I’m currently building an instrument for John Ryan in Dublin. John is a real gent and a great player and has had a number of my instruments over the years. About a year ago he bought the prototype Black Edition SBB I built as part of a development project. This new bouzouki is full specification Black Edition LBB but will be built with a Torrefied Sitka spruce top.

I’m getting asked more and more these days about Torrefied wood. What the heck does that mean I hear you ask! Well, up until a 4 or 5 years ago I’d never heard of it either. In a nutshell, it’s supposed to be a fast track way of getting a vintage sounding instrument, bypassing the time it takes for a spruce top to fully mature. I talked a wee bit about Torrefaction in the post further down the page about the bouzouki I recently built for Manus Lunny, but to repeat myself, Torrefaction is a process in which the wood is heated in a controlled environment, cooking off the volatiles—the oils, sugars, and resins that naturally vacate the wood but only after many years of drying. Basically it speeds up the process of maturing and the resulting instrument sounds more mature and aged. Another advantage of Torrefaction is that the resulting wood is dimensionally stable, so it won’t shrink or expand and is unaffected by changes in humidity.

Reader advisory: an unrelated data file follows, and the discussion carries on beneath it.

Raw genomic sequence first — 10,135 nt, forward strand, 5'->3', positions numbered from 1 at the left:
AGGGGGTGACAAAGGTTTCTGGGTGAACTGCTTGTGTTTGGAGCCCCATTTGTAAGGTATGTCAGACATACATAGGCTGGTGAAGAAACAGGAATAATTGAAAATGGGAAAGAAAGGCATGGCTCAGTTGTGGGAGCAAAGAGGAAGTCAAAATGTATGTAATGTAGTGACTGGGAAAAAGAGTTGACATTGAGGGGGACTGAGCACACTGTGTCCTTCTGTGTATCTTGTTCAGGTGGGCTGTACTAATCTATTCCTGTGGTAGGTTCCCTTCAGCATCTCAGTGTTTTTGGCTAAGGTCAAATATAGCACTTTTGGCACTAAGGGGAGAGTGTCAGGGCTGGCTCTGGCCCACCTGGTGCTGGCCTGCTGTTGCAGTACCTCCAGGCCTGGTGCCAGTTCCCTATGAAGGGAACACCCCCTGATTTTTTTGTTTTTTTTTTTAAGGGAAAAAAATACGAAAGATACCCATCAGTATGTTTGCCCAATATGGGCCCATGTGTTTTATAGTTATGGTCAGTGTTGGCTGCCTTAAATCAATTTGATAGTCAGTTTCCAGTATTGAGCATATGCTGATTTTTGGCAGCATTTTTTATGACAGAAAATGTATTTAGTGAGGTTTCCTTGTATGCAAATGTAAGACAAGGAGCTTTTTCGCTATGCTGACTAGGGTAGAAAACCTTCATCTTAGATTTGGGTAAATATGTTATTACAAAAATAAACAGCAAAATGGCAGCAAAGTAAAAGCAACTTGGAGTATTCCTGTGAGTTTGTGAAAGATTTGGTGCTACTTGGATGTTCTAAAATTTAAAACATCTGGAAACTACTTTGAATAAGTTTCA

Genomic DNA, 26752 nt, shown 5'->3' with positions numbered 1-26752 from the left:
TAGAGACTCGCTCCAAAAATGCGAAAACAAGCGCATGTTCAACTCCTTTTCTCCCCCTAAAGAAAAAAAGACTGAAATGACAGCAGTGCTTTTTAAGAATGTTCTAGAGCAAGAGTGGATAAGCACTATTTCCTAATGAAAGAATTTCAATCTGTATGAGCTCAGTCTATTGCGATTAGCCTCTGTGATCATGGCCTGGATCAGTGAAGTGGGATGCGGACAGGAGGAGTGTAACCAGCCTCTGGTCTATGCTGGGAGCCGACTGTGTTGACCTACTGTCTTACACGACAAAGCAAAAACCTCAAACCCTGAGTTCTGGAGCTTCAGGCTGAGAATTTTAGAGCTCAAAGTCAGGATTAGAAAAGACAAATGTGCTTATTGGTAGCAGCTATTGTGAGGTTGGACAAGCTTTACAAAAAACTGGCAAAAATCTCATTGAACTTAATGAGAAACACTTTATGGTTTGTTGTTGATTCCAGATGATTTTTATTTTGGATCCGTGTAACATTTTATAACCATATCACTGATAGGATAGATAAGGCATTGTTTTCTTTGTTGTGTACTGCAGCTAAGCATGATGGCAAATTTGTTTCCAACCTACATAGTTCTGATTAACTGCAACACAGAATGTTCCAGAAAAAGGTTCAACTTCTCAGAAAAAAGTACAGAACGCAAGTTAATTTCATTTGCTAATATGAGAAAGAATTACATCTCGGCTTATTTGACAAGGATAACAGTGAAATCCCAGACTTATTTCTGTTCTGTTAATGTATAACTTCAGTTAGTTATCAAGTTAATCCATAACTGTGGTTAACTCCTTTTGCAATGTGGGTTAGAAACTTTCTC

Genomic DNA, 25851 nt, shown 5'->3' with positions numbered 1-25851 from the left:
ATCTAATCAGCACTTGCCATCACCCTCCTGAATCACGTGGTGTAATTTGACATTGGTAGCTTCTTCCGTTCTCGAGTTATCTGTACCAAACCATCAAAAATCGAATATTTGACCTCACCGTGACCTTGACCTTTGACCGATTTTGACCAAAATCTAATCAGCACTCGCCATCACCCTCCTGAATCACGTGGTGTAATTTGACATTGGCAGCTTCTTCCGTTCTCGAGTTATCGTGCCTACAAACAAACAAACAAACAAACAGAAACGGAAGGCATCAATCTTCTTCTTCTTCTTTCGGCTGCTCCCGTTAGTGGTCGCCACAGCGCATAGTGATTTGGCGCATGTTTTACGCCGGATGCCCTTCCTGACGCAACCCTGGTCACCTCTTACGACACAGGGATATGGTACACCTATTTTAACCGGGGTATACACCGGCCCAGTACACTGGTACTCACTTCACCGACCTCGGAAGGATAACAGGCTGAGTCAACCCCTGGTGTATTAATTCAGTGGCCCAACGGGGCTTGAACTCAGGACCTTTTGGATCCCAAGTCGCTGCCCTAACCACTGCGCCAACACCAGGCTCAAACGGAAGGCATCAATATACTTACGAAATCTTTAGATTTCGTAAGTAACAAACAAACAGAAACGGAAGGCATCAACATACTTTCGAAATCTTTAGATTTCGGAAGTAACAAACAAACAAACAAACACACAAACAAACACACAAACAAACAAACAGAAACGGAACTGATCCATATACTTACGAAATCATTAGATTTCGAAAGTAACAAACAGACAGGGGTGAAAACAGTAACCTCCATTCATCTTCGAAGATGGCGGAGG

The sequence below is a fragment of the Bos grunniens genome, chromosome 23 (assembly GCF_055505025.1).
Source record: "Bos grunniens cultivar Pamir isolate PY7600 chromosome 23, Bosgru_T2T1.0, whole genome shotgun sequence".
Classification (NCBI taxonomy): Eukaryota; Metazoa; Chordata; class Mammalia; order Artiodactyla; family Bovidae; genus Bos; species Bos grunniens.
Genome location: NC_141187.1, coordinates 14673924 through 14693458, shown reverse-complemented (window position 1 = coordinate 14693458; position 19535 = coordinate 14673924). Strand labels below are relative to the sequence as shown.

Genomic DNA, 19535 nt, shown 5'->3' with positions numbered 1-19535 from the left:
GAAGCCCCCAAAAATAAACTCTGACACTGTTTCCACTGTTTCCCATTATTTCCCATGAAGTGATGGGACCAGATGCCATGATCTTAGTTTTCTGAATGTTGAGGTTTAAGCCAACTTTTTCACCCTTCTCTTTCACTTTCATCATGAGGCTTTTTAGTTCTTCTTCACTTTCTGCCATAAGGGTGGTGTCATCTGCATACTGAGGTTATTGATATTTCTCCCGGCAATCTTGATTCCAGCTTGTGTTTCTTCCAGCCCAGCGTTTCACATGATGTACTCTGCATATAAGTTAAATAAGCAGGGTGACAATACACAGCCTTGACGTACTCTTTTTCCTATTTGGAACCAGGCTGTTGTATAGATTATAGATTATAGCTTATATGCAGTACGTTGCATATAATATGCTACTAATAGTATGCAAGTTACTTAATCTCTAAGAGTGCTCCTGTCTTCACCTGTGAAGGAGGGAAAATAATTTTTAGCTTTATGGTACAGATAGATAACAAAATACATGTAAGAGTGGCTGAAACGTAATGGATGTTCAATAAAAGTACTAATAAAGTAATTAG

It’s quite different to work with, it doesn’t plane easliy. The cell structure changes during the baking process producing a wood that feels more brittle but is actually quite stiff and strong. The instrument is all built now and just about ready for spraying and all being well should be strung up and playing in two or three weeks. I’ll keep you posted on how it sounds.